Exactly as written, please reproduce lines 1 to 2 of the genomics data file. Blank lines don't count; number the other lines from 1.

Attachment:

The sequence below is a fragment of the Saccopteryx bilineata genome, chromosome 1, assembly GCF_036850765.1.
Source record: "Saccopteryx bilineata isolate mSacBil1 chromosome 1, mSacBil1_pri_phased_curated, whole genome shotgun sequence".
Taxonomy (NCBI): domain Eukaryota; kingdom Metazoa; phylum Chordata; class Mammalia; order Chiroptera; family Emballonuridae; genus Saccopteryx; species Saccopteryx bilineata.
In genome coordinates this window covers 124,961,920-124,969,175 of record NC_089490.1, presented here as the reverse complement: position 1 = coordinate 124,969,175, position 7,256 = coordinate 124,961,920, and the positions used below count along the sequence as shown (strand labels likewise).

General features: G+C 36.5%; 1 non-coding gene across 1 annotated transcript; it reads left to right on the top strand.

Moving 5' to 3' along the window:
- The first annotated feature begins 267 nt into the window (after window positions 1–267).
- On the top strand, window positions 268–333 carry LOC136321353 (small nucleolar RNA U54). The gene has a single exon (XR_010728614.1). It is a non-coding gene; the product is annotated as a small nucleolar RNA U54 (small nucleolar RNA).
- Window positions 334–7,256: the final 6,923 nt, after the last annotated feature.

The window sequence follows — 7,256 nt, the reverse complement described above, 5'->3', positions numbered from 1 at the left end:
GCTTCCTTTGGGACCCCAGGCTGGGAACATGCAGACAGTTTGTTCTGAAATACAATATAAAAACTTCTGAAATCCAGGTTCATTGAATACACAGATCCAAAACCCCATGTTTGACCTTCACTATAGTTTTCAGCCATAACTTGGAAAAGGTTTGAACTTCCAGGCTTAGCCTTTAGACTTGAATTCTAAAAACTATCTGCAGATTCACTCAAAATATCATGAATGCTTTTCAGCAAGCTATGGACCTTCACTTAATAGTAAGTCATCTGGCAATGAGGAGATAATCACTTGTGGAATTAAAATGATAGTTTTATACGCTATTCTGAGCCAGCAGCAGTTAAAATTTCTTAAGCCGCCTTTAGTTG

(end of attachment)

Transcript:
The sequence below is a fragment of the Saccopteryx bilineata genome, chromosome 1, assembly GCF_036850765.1.
Source record: "Saccopteryx bilineata isolate mSacBil1 chromosome 1, mSacBil1_pri_phased_curated, whole genome shotgun sequence".